• In terms of strategic partnership working, all four areas have now established VCS e-networks and/or Fora to enable regular communication between statutory CJS partners and all the local voluntary, community and user-led organisations / groups that have voiced an interest in working with offenders and their families. Systems have been put in place to enable an accountable VCS representation on key CJS strategic boards and partnerships, and this should provide a lasting legacy for local IOM arrangements and wider local partnership working in the CJS.



2.6 What, with hindsight, could have been done differently?

  • Overall, VCS partners have viewed the project very positively. Nonetheless, all have commented in their reports on things that, with hindsight, impacted on VCS involvement and could perhaps have been managed differently.

  • All four areas have commented that, although the tight timetable for applications undoubtedly galvanised partners into action, there was too little time available to reflect together on how to maximize the impact of the funding or to involve a wider range of agencies. A three month lead in time (i.e. with the application process starting in early August rather than in mid-September 2010) would therefore have been more productive for a November 2010 project start date.

  • This lack of planning time also meant that partners had little opportunity to think through some key issues (e.g. the suitability of the location proposed for the 6th Hub at HMP Leeds) and needed to react / learn as they went along. There was little opportunity to build induction / awareness sessions into the early stages of the work, and these gaps in mutual understanding between the sectors hampered operational progress and had to be addressed in an ad hoc way as the projects progressed.

  • Statutory partners in particular had little time to consider the internal changes that would be required to truly develop partnerships with the VCS, particularly during a period of great structural change. For many partners, this meant that real progress in partnership / service delivery terms was only really evident from late January 2011.

  • In all four areas, each partner agency allocated a strategic lead to oversee the project work for their own organisation. All the strategic leads appear to have worked well together and ensured effective communication between partners. However, some pieces of work such as the development of the 6th Hub at HMP Leeds would probably have benefited from the identification of one person to oversee all strategic leads and take overall project management responsibility. In the Hub in particular, this was a difficult role for the VCS lead agency to fulfil, given the very particular technical and operational issues involved for the statutory partners.

  • The Home Office’s payment of the grant in two instalments (early November 2010 and late January 2011) made it difficult for the areas administering small grants programmes to disburse grants to recipients in a timely manner. Given the short timescale of the project, a single grant payment in November 2010 might have been more helpful.

  • The amount of additional capacity required to participate in the evaluation of the project was unknown / underestimated at the start of the project. This in fact proved very time consuming for partners, especially for VCS leads who had to coordinate attendance at evaluation meetings by both VCS and statutory partners.



Key learning from the project

  • Statutory IOM partners in all four areas have commented on the flexibility and readiness of the VCS to innovate at speed, when given the opportunity to lead. To some extent it has proved difficult for statutory partners engaged in local IOM arrangements, no matter how committed and supportive, to match that speed of development in their own established in-house systems, given existing bureaucratic structures and the time needed to brief staff on new services and to develop appropriate referral and information sharing processes. There are also some concerns that Offender Managers’ awareness of the potential of the VCS to support their work has been raised at a time when that engagement may be hard to sustain, either because of funding difficulties or the current changes within police, probation and prison services.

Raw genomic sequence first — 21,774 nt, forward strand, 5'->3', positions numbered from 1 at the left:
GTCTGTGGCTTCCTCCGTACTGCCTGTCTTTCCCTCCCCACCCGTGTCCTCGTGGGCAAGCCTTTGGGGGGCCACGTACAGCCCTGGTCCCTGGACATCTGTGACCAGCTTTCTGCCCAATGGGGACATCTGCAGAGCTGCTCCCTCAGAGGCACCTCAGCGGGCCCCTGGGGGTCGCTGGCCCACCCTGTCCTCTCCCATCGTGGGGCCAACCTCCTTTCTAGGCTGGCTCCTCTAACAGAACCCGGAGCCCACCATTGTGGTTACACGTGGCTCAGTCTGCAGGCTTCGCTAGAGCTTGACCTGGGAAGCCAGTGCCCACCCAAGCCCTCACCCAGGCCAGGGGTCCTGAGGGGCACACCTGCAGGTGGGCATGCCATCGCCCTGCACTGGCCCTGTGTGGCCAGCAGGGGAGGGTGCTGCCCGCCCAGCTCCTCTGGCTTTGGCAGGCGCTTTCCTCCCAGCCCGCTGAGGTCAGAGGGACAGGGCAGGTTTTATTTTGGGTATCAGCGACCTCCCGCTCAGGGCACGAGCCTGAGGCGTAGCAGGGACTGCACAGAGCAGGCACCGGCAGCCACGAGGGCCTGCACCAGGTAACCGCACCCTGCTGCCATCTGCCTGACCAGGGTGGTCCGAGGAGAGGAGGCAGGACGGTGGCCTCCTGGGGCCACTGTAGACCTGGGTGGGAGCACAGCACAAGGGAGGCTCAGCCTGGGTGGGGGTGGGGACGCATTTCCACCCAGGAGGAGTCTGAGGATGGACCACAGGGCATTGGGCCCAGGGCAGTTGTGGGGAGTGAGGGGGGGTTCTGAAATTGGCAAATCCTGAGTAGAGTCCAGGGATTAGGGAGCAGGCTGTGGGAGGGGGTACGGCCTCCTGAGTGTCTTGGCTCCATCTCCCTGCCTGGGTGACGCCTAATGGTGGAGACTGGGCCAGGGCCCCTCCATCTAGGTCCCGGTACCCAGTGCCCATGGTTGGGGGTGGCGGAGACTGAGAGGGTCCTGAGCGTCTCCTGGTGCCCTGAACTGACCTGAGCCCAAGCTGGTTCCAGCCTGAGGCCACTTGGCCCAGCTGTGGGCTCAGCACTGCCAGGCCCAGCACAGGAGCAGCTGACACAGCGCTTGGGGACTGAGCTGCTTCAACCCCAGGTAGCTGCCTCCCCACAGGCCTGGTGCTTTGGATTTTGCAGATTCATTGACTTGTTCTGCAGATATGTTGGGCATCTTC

• Statutory partners have all appreciated very much the brokerage roles that knowledgeable and committed Local Support and Development Organisations, or leading VCS organisations, have played in terms of both strategic partnership work and local signposting/referral to VCS services. Ongoing discussions are taking place in all four areas to explore what elements of this brokerage work it may be possible to sustain beyond the project period, although the current financial climate presents further challenges for this.

  • Partners in Croydon and in Bournemouth, Dorset and Poole (BDP) have highlighted the importance of the small grants pots that they have administered locally as part of their work streams, and their capacity to unlock community goodwill and generate a wide range of local resources to support work with offenders, all at very low cost.

  • In BDP the grants were focused on capacity building VCS organisations to work with offenders as volunteers and to develop local volunteering and mentoring services. Some quite inspirational schemes have been started by VCS organisations with little historical connection with the CJS. For example, Dorset Reclaim, a recycling charity that had previously worked with several offenders on Community Payback, used a small grant to establish a dedicated wood recycling workshop where offenders managed under local IOM arrangements can undertake supervised voluntary work and acquire skills to make items such as bird boxes, picnic tables etc. Because the wood is donated and items made are sold, the workshop can now continue to operate as a self-supporting social enterprise.